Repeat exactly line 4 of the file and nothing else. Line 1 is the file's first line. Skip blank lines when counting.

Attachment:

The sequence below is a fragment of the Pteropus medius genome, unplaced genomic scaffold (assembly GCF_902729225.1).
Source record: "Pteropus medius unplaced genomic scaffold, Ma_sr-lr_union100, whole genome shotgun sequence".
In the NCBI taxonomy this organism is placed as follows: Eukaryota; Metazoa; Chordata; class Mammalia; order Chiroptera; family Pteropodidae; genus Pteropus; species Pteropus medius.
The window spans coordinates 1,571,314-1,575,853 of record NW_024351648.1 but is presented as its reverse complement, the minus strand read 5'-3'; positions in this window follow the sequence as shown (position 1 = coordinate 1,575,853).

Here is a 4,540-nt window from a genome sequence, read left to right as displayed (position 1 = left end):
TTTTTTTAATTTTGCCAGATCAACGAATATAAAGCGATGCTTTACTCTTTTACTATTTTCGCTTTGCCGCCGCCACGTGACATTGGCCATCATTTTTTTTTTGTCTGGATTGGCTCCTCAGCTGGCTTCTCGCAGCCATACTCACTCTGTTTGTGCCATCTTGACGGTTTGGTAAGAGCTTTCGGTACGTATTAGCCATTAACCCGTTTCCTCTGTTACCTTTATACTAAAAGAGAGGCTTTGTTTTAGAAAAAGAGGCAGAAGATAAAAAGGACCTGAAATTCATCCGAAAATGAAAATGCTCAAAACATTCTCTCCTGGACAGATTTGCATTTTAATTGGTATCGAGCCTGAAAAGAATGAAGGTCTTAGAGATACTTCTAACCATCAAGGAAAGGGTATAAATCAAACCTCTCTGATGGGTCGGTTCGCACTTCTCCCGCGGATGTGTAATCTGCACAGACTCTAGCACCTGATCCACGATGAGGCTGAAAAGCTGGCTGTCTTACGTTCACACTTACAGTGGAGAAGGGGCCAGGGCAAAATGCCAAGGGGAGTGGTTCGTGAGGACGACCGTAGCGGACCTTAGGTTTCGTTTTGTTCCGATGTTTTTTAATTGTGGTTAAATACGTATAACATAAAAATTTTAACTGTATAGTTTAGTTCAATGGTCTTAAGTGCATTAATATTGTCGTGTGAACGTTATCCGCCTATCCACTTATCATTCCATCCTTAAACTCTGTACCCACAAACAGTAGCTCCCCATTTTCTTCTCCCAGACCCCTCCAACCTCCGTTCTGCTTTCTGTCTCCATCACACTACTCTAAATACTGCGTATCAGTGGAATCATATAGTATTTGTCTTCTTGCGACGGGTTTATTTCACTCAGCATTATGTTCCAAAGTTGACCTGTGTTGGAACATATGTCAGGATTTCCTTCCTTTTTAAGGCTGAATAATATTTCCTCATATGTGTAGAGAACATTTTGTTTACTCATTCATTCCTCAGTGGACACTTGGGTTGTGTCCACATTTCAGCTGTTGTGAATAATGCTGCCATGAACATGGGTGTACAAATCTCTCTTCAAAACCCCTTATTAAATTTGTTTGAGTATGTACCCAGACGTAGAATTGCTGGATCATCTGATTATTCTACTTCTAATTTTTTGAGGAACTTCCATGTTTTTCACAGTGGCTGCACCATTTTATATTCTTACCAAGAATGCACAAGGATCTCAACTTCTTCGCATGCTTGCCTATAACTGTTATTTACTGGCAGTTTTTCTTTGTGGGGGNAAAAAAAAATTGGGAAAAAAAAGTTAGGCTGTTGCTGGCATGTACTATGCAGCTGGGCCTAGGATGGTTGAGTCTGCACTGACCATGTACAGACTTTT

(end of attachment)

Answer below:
The window spans coordinates 1,571,314-1,575,853 of record NW_024351648.1 but is presented as its reverse complement, the minus strand read 5'-3'; positions in this window follow the sequence as shown (position 1 = coordinate 1,575,853).